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Frequently Asked Questions (FAQ)
How do you set up FreeCell?
The game starts with eight columns of cards with 52 total cards. The first four columns have seven cards, while the other four have six, all in random order. They are flipped faced forward so you can see them all. This arrangement is called the tableau.
The cards from there will need to go to the homecells, also called the foundation. There are four foundation cells for each card suit - Spades, Hearts, Diamonds, and Clubs. You will need to order them starting from the ace and finishing with the king, making sure that each suit is in its homecell. The freecells are used like temporary holders, where you are able to place the last card in the tableau column to move it out of the way.
How to play FreeCell Solitaire?
FreeCell is a combination of luck and strategy. The luck is from what cards you're dealt, while the tactic comes into play when you need to prepare and calculate for several moves ahead. On the board, you have four blank fields on the left and the right. The ones on the left are called freecells, and the ones on the right are the homecells or the foundation. The goal of the game is to move all cards into the foundation.
When you start the game, the cards that you are available to move are the ones that are on the bottom of the columns. In other words you can move cards that have no cards on top of it. If it's an ace, you can move it to a foundation. Moving a card to a foundation cell means that you will need to move them in a specific order from ace to king, making sure every card in that field is with the same suit. For example, if you moved the Ace of Diamond to the foundation cell, the next card you can place on top of that is the Two of Diamonds.
When you move a card to a freecell, the only rule you need to follow is that you can have only one card in one freecell at a certain time. Apart from that, you are free to move any uncovered card at the bottom of the tableau there at any time. Even though you are available to use the freecells as much as you want, try to keep them available for future cards you may need to move around.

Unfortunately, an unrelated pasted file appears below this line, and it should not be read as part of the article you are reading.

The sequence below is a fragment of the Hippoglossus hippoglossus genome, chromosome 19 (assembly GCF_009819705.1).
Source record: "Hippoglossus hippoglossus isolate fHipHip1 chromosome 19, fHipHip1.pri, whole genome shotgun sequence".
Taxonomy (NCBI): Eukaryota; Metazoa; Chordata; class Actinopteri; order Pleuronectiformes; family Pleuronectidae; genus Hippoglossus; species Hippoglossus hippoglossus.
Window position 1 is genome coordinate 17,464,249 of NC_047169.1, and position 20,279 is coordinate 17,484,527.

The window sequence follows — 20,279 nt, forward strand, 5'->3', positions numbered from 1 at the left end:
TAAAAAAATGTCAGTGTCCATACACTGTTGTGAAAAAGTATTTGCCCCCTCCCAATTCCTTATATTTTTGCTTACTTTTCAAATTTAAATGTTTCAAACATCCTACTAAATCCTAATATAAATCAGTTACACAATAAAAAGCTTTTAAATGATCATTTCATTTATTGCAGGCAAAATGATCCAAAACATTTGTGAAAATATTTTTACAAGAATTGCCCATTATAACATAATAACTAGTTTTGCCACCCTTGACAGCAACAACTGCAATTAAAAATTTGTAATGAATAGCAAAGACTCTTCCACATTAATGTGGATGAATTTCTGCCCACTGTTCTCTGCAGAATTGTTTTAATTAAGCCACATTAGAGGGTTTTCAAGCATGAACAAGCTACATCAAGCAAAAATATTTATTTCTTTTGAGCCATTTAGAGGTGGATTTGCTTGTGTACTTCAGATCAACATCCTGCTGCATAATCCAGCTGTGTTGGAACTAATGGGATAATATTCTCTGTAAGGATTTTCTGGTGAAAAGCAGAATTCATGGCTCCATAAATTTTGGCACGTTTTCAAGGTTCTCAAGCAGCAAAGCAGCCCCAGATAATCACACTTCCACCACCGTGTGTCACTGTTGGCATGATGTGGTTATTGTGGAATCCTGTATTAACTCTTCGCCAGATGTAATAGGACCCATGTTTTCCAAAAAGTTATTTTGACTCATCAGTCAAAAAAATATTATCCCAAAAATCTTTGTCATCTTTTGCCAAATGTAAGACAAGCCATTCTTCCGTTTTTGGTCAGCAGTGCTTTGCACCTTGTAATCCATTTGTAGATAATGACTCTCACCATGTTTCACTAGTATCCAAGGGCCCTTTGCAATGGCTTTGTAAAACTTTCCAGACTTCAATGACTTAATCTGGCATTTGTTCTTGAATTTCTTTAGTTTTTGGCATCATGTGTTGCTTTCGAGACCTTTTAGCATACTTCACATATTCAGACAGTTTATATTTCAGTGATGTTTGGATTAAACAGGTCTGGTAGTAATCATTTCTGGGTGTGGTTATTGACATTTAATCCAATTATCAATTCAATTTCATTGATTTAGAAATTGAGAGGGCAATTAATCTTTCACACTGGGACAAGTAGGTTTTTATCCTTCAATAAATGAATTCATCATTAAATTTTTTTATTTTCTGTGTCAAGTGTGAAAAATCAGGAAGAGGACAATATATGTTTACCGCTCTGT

Before the game begins, you will need to come up with a tactic and plan a few moves ahead of time. This will enable you to plan how to move cards to the foundation or free them to be moved to a freecell or below another card in the tableau columns. To move a free card from one position to another in the tableau (not a homecell or freecell), there are three rules:
- It needs to be the last card in the column, uncovered
- The card you intend to place on also needs to be the last card in the column, uncovered
- The card you move needs to be one card lower and with the opposite color than the card you plan to put it below.
- Here is an example: if you have Seven of Hearts in one column and Six of Spades in another, you can place the Six below the Seven. On the other hand, if you have Seven Hearts and a Six of Diamonds, then you cannot move the Six on top of the Seven because they are the same color. Below each black card will need to go a red one, and it needs to be one card lower – five below six, queen below the king, and so on.
- During the process of clearing up the tableau board, you will come into a situation where you will manage to clear out an entire column and be left with seven or less. In that case, you can grab any free card and move it to an empty column slot. It doesn't matter which card it is, as long as it is a free one.